5) After each employee reads their feedforwards they received, they need to acknowledge that with the individuals they received it from either via email, online chat, or a quick in-person one-on-one. This is to confirm you read the feedforwards and a great time to clarify any confusion/miscommunications, ultimately clearing the air if there were any right then and there instead of bottling it up.
6) We needed software to automate reminders + track all the responses for a central repository of feedforwards. After much research, we went with small-improvements.com . They allow customizations with wording and easy ways to remind your team while securely storing everything with easy accessibility for appropriate parties. If you decide to implement this for your team, let them know I sent you and they/I’d be happy to share exactly how we customized everything.
The Result (thus far):
We are 5 months in practicing feedforwards, and instead of me telling you how it has performed, I’ll let our employees speak on behalf of this process:
“Feed forwards have really helped me focus on what I need to get better at while giving constructive and actionable items of how to do so moving forward. Unlike simple feed back, our feed forward process is more of a pro-active system that has helped me take next steps and focus my attention on how to be more efficient instead of just reflecting on what could be done better.” – Colton, Happiness Hero
“Feedforwards have been an invaluable way for me to find ways to improve, to know I am on the right path, and to correct issues I had no idea were present. It is an honest and trusting forum that enables success in a way seldom seen in such a fast-paced, exciting company. It keeps us on track, it keeps us honest and it keeps us sane.” – Corey, Director of Sales
“A lot of the feedforward I would get back were things I knew I needed to tackle for the company but it was extremely helpful to hear from my fellow teammates about what they saw as important to the business. This helped organize my priority list and strengthen my confidence on what I needed to work on next.
From a skill set perspective feedforwards were a great ‘open door’ for people to give me support in all aspects of my work. In our day to day work I think a lot of things go unsaid so hearing that you are doing a good job with certain things does a lot for building confidence in how you are affecting the company. Our company is our people, so allowing us to strengthen each other with this new channel of communication makes the company a lot stronger at a much more efficient pace.” – Joel, Designer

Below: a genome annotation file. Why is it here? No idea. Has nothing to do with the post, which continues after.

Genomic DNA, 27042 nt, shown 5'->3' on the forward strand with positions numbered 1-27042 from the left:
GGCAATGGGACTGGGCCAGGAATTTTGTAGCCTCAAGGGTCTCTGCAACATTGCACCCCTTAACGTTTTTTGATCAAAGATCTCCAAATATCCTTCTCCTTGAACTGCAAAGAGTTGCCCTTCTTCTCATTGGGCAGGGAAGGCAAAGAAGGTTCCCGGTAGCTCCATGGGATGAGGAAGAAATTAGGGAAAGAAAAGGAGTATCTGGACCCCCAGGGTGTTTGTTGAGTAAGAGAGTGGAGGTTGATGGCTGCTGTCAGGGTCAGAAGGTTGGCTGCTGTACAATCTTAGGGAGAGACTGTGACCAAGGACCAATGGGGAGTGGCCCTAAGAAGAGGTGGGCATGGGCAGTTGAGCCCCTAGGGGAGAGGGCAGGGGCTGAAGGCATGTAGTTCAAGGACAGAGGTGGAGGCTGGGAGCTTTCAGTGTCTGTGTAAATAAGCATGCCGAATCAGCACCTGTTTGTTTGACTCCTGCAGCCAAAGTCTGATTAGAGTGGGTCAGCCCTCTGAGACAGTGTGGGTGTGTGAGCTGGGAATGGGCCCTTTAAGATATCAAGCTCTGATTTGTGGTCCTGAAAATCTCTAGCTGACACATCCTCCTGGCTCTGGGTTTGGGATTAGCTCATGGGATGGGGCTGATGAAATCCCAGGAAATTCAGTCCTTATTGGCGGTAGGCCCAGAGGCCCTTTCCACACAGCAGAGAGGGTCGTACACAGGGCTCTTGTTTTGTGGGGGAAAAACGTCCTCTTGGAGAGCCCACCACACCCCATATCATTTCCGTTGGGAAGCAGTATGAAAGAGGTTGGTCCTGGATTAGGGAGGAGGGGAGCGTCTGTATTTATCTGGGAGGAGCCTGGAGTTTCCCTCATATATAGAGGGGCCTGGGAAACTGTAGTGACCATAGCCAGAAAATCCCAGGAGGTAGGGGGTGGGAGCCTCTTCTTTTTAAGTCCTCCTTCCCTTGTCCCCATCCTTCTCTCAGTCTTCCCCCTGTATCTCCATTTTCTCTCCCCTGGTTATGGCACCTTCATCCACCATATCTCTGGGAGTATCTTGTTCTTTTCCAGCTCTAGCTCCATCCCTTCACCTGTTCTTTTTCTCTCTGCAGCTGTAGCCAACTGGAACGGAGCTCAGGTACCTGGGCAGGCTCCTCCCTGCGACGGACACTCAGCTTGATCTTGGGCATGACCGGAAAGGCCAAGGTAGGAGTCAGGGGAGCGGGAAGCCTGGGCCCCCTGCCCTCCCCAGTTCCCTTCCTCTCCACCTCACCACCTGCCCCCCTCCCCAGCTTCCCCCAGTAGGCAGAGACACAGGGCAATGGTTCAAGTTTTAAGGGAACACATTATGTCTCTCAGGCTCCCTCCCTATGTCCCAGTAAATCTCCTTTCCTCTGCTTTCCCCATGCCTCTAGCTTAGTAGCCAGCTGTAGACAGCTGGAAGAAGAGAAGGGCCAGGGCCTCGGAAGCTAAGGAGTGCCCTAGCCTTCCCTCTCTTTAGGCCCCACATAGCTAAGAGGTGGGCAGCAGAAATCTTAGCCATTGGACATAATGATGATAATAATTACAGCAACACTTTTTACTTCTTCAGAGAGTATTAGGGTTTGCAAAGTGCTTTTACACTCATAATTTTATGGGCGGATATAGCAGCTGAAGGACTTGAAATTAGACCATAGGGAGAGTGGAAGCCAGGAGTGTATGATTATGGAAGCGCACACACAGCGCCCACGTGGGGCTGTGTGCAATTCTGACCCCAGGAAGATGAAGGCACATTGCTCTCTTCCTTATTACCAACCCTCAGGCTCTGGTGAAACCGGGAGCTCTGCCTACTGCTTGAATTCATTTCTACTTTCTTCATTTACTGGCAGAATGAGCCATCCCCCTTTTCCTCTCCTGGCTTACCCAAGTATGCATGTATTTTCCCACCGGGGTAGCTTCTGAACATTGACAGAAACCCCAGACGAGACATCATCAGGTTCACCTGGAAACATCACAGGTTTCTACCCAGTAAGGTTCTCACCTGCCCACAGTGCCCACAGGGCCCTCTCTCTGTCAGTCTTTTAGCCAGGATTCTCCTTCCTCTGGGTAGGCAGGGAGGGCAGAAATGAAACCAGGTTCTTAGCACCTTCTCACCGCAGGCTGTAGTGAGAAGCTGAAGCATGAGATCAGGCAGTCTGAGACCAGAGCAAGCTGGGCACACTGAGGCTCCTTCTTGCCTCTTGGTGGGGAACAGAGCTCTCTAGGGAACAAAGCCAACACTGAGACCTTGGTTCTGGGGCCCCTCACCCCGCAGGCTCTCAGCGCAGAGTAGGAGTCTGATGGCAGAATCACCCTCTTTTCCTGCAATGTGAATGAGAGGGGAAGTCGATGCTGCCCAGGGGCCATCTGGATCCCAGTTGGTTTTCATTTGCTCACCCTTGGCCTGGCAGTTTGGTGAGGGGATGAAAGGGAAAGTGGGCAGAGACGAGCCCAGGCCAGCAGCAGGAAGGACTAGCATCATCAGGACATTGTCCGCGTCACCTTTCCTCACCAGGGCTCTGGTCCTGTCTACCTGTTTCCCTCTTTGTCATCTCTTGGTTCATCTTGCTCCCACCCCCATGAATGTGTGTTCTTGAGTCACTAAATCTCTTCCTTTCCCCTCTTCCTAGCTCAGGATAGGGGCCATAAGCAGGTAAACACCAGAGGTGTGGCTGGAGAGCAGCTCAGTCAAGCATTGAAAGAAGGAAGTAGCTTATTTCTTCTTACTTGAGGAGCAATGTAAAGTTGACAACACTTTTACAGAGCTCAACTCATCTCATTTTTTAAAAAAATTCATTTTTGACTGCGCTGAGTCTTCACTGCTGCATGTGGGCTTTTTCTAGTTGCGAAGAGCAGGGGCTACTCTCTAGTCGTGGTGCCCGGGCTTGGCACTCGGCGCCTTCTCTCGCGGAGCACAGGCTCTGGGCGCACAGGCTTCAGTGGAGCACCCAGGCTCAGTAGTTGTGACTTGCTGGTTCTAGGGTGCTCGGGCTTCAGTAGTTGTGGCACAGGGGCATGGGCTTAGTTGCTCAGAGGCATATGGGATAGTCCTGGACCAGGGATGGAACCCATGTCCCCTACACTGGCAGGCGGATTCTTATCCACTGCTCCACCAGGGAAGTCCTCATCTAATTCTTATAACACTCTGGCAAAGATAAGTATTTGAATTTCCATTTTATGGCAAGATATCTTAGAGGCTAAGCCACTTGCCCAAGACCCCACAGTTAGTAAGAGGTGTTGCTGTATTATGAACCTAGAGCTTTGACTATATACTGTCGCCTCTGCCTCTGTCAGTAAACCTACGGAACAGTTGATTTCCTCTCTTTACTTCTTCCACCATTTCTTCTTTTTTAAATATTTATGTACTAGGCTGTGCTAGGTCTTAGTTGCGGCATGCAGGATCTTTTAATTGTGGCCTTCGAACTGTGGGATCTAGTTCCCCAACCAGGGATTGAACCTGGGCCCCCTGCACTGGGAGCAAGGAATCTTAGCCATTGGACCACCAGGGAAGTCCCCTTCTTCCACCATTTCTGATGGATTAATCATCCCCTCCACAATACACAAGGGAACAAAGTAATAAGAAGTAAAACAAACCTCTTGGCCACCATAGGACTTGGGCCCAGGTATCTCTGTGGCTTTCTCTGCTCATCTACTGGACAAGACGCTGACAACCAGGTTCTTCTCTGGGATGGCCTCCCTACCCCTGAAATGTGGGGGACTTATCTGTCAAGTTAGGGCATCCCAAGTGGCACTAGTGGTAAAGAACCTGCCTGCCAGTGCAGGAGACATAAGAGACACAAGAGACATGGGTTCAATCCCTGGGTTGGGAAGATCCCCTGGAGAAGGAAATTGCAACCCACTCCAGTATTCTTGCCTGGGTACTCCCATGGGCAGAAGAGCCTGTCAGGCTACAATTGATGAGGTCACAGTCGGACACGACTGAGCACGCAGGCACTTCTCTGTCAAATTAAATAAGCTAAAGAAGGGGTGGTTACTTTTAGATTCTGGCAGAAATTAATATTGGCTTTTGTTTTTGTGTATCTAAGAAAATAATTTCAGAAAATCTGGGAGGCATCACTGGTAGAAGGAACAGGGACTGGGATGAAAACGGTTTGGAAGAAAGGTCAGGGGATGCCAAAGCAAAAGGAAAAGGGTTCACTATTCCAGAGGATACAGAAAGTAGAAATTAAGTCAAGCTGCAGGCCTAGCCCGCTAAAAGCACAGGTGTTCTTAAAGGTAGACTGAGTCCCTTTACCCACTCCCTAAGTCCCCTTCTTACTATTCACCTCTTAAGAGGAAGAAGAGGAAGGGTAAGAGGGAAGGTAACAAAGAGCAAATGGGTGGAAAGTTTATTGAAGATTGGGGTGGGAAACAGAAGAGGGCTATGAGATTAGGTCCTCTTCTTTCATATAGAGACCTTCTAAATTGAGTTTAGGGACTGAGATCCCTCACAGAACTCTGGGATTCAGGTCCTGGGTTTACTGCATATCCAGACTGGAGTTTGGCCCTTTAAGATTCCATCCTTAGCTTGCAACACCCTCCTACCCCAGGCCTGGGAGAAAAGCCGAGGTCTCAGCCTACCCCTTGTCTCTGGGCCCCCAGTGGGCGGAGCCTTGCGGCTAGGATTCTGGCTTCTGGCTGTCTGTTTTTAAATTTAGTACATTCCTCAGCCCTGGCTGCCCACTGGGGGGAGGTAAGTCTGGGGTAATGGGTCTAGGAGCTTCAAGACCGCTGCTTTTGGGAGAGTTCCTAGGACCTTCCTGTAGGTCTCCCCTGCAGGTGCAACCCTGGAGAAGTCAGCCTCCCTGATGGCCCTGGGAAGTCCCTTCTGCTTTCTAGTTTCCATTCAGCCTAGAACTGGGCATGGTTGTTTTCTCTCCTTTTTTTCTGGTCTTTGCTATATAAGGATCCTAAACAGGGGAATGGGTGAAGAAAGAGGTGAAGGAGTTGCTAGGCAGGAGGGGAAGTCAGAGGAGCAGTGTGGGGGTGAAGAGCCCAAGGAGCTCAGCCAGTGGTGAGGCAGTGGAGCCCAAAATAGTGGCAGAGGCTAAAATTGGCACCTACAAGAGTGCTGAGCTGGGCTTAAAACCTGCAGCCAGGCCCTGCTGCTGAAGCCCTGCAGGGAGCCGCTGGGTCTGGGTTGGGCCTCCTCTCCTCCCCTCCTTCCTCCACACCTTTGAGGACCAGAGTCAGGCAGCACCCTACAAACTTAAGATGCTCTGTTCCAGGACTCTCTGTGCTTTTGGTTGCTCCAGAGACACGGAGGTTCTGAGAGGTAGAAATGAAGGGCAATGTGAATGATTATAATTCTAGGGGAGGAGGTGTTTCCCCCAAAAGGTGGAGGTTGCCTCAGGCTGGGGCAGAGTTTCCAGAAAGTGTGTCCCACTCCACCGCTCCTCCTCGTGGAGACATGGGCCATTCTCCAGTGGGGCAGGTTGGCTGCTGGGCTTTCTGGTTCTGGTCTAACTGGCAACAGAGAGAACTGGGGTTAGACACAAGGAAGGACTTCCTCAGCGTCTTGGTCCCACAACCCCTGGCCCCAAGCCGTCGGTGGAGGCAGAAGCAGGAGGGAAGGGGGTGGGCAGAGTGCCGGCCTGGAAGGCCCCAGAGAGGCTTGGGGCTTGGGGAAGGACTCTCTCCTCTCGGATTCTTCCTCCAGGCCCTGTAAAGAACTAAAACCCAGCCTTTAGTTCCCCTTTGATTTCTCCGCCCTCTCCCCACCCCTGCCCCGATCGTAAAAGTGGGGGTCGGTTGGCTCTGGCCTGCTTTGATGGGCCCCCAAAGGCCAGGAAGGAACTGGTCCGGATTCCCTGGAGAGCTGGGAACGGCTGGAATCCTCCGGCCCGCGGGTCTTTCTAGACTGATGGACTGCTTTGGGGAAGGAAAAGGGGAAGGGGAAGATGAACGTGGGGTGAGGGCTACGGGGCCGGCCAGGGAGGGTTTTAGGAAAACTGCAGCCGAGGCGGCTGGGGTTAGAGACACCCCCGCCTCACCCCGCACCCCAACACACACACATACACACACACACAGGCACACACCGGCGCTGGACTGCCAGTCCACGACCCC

“Providing feedforwards for team members is a positive practice for any company looking to harvest an honest and open culture.” –Jessica, Operations Manager
“Feedforwards from my colleagues have shaped quarterly cultural and professional goals I’ve set for myself. It’s been immensely valuable to receive transparent input that doesn’t necessarily criticize my work so far, rather focuses on celebrating accomplishments and sets benchmarks for the future.” – Saachi, Happiness Hero
“Have a clear and open space to request and provide feedforward on a monthly basis keeps our team in a consistent process of progress, helping each other find the optimum approach to our work.” – Brandon, Head of Growth
“Feedforwards are a great forum for co-workers to provide honest, open, and direct feedback to their colleagues. It really helps to have a coworker bring attention to areas for improvement that we often times miss ourselves.” – Gurtej, Happiness Hero
“Giving your colleagues honest and direct feedback is difficult work. By giving context, creating structure, and eliminating egos, Feedforward makes it easy.” – Nathan, Director of Marketing
With enough tweaking and iterating, our new feedforward process has been the answer to creating a workplace that is all about helping everyone improve for the future, and thus be able to grow with aligned expectations from their teammates.
Please tweet at me if you found this helpful or interested in implementing this for your startup/company @timsaekoo on Twitter with #socialstudies!